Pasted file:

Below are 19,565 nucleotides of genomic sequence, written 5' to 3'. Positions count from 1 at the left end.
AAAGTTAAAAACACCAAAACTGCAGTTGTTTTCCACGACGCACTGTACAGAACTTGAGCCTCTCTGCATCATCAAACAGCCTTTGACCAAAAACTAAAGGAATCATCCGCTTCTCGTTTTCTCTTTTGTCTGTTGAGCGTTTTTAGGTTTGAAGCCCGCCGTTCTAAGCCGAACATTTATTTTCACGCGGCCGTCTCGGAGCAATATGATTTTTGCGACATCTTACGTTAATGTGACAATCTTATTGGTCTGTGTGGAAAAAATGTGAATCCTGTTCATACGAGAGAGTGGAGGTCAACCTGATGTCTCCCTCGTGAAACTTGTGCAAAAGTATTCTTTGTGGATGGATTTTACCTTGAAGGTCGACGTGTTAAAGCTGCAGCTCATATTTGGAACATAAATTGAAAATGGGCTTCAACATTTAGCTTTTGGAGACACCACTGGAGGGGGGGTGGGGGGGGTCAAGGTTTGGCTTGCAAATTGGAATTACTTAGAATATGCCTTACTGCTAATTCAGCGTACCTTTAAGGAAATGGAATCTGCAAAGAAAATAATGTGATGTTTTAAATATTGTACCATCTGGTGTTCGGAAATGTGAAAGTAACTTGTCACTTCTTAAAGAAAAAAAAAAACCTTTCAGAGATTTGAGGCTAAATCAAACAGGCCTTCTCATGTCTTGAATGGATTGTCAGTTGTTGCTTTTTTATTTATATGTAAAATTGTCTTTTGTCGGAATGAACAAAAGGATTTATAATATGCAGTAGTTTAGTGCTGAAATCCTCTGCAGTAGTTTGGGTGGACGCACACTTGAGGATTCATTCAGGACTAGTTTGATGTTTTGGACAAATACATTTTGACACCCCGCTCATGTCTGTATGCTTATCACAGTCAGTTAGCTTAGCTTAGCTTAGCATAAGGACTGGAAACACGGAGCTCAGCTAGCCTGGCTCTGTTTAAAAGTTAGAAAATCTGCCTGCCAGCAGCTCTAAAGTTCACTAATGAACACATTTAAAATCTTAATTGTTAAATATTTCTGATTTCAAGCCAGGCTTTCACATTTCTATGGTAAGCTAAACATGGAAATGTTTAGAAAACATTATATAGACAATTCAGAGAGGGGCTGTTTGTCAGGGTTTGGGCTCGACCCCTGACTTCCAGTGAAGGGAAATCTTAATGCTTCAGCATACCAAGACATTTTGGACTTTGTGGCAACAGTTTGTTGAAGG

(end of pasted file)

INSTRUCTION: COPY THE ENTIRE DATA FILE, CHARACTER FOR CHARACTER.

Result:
Below are 19,565 nucleotides of genomic sequence, written 5' to 3'. Positions count from 1 at the left end.
AAAGTTAAAAACACCAAAACTGCAGTTGTTTTCCACGACGCACTGTACAGAACTTGAGCCTCTCTGCATCATCAAACAGCCTTTGACCAAAAACTAAAGGAATCATCCGCTTCTCGTTTTCTCTTTTGTCTGTTGAGCGTTTTTAGGTTTGAAGCCCGCCGTTCTAAGCCGAACATTTATTTTCACGCGGCCGTCTCGGAGCAATATGATTTTTGCGACATCTTACGTTAATGTGACAATCTTATTGGTCTGTGTGGAAAAAATGTGAATCCTGTTCATACGAGAGAGTGGAGGTCAACCTGATGTCTCCCTCGTGAAACTTGTGCAAAAGTATTCTTTGTGGATGGATTTTACCTTGAAGGTCGACGTGTTAAAGCTGCAGCTCATATTTGGAACATAAATTGAAAATGGGCTTCAACATTTAGCTTTTGGAGACACCACTGGAGGGGGGGTGGGGGGGGTCAAGGTTTGGCTTGCAAATTGGAATTACTTAGAATATGCCTTACTGCTAATTCAGCGTACCTTTAAGGAAATGGAATCTGCAAAGAAAATAATGTGATGTTTTAAATATTGTACCATCTGGTGTTCGGAAATGTGAAAGTAACTTGTCACTTCTTAAAGAAAAAAAAAAACCTTTCAGAGATTTGAGGCTAAATCAAACAGGCCTTCTCATGTCTTGAATGGATTGTCAGTTGTTGCTTTTTTATTTATATGTAAAATTGTCTTTTGTCGGAATGAACAAAAGGATTTATAATATGCAGTAGTTTAGTGCTGAAATCCTCTGCAGTAGTTTGGGTGGACGCACACTTGAGGATTCATTCAGGACTAGTTTGATGTTTTGGACAAATACATTTTGACACCCCGCTCATGTCTGTATGCTTATCACAGTCAGTTAGCTTAGCTTAGCTTAGCATAAGGACTGGAAACACGGAGCTCAGCTAGCCTGGCTCTGTTTAAAAGTTAGAAAATCTGCCTGCCAGCAGCTCTAAAGTTCACTAATGAACACATTTAAAATCTTAATTGTTAAATATTTCTGATTTCAAGCCAGGCTTTCACATTTCTATGGTAAGCTAAACATGGAAATGTTTAGAAAACATTATATAGACAATTCAGAGAGGGGCTGTTTGTCAGGGTTTGGGCTCGACCCCTGACTTCCAGTGAAGGGAAATCTTAATGCTTCAGCATACCAAGACATTTTGGACTTTGTGGCAACAGTTTGTTGAAGG